For banks, credit card companies and some Bitcoin advocates, the demise of each unit of cash would be welcome news. For small businesses that rely on coins, it’s a slow-rolling earthquake. For archaeologists and collectors, it’s bittersweet at best and a tragedy at worst.
As the coin shortage reached its worst in June, trade groups for grocers, gas stations and convenience stores pleaded for help from the government, calling the coin shortage an emergency that threatened their ability to serve customers and stay in business.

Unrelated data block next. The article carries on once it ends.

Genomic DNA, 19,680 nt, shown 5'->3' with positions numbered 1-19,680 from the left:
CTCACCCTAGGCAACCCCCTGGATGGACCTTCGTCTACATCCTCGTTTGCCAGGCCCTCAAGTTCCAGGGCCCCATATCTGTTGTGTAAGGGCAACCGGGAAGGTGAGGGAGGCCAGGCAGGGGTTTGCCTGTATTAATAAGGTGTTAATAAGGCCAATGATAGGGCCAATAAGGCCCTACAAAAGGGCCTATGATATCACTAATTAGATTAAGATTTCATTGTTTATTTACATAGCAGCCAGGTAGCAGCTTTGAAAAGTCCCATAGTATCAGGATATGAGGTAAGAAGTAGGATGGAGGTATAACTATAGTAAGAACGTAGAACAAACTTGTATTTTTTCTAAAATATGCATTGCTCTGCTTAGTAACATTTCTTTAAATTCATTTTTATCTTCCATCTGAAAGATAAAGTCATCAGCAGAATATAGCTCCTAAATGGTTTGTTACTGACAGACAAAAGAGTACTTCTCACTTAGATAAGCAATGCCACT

The Federal Reserve started rationing coins, and the U.S. Mint kicked production into high gear, urging people to put spare change back in the economy. Major chains like Walmart and CVS asked customers to pay with cards or use exact change, and Chipotle was accused of keeping the change from customers who paid with cash.
While small businesses have had to adapt reluctantly to a cashless world, many tech firms, banks and credit card companies have pushed for one, said Jay Zagorsky, a professor at the Questrom School of Business at Boston University.
“The economy is bifurcating, sort of splitting in two parts, and there’s one part that’s taking a beating,” he said.